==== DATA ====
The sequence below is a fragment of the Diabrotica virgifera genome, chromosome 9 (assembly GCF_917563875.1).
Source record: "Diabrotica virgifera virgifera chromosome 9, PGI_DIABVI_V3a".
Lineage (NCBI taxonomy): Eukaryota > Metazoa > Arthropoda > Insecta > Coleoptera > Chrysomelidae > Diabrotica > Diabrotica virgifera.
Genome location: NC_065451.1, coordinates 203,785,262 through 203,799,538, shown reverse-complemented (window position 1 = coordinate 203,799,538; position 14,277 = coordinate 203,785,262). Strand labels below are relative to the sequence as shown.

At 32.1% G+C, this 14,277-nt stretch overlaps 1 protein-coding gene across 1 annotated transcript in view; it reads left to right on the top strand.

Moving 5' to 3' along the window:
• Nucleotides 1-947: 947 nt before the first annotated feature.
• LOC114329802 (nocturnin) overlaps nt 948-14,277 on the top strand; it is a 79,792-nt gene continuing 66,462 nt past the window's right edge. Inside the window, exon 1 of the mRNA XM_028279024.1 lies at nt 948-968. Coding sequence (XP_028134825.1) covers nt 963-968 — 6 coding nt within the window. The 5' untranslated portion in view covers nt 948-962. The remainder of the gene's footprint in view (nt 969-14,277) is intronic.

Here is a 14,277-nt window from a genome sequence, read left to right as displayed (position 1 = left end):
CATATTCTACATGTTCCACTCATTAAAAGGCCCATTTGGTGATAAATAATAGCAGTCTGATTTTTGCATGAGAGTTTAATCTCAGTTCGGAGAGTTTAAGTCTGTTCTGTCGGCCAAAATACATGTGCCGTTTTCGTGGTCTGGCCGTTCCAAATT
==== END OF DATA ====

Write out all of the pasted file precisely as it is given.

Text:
The sequence below is a fragment of the Diabrotica virgifera genome, chromosome 9 (assembly GCF_917563875.1).
Source record: "Diabrotica virgifera virgifera chromosome 9, PGI_DIABVI_V3a".
Lineage (NCBI taxonomy): Eukaryota > Metazoa > Arthropoda > Insecta > Coleoptera > Chrysomelidae > Diabrotica > Diabrotica virgifera.
Genome location: NC_065451.1, coordinates 203,785,262 through 203,799,538, shown reverse-complemented (window position 1 = coordinate 203,799,538; position 14,277 = coordinate 203,785,262). Strand labels below are relative to the sequence as shown.

At 32.1% G+C, this 14,277-nt stretch overlaps 1 protein-coding gene across 1 annotated transcript in view; it reads left to right on the top strand.

Moving 5' to 3' along the window:
• Nucleotides 1-947: 947 nt before the first annotated feature.
• LOC114329802 (nocturnin) overlaps nt 948-14,277 on the top strand; it is a 79,792-nt gene continuing 66,462 nt past the window's right edge. Inside the window, exon 1 of the mRNA XM_028279024.1 lies at nt 948-968. Coding sequence (XP_028134825.1) covers nt 963-968 — 6 coding nt within the window. The 5' untranslated portion in view covers nt 948-962. The remainder of the gene's footprint in view (nt 969-14,277) is intronic.

Here is a 14,277-nt window from a genome sequence, read left to right as displayed (position 1 = left end):
CATATTCTACATGTTCCACTCATTAAAAGGCCCATTTGGTGATAAATAATAGCAGTCTGATTTTTGCATGAGAGTTTAATCTCAGTTCGGAGAGTTTAAGTCTGTTCTGTCGGCCAAAATACATGTGCCGTTTTCGTGGTCTGGCCGTTCCAAATT